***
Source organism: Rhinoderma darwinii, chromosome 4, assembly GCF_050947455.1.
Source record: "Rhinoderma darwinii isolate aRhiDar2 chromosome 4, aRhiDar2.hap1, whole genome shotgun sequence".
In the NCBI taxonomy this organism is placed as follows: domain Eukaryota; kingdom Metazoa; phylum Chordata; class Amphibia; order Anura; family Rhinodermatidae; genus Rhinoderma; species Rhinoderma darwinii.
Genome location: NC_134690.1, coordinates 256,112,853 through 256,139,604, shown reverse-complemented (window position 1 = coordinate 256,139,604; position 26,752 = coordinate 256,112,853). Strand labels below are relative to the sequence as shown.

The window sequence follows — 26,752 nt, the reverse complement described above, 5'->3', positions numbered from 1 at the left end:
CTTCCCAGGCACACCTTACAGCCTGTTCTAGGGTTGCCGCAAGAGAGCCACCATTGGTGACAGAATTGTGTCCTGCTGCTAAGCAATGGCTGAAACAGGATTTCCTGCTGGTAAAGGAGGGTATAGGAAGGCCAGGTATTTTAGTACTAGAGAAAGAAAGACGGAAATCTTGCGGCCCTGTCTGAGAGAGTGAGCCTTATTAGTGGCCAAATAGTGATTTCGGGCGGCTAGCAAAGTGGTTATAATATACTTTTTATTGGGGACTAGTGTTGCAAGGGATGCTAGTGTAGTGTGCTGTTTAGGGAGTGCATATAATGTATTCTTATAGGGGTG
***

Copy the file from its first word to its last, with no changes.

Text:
Source organism: Rhinoderma darwinii, chromosome 4, assembly GCF_050947455.1.
Source record: "Rhinoderma darwinii isolate aRhiDar2 chromosome 4, aRhiDar2.hap1, whole genome shotgun sequence".
In the NCBI taxonomy this organism is placed as follows: domain Eukaryota; kingdom Metazoa; phylum Chordata; class Amphibia; order Anura; family Rhinodermatidae; genus Rhinoderma; species Rhinoderma darwinii.
Genome location: NC_134690.1, coordinates 256,112,853 through 256,139,604, shown reverse-complemented (window position 1 = coordinate 256,139,604; position 26,752 = coordinate 256,112,853). Strand labels below are relative to the sequence as shown.

The window sequence follows — 26,752 nt, the reverse complement described above, 5'->3', positions numbered from 1 at the left end:
CTTCCCAGGCACACCTTACAGCCTGTTCTAGGGTTGCCGCAAGAGAGCCACCATTGGTGACAGAATTGTGTCCTGCTGCTAAGCAATGGCTGAAACAGGATTTCCTGCTGGTAAAGGAGGGTATAGGAAGGCCAGGTATTTTAGTACTAGAGAAAGAAAGACGGAAATCTTGCGGCCCTGTCTGAGAGAGTGAGCCTTATTAGTGGCCAAATAGTGATTTCGGGCGGCTAGCAAAGTGGTTATAATATACTTTTTATTGGGGACTAGTGTTGCAAGGGATGCTAGTGTAGTGTGCTGTTTAGGGAGTGCATATAATGTATTCTTATAGGGGTG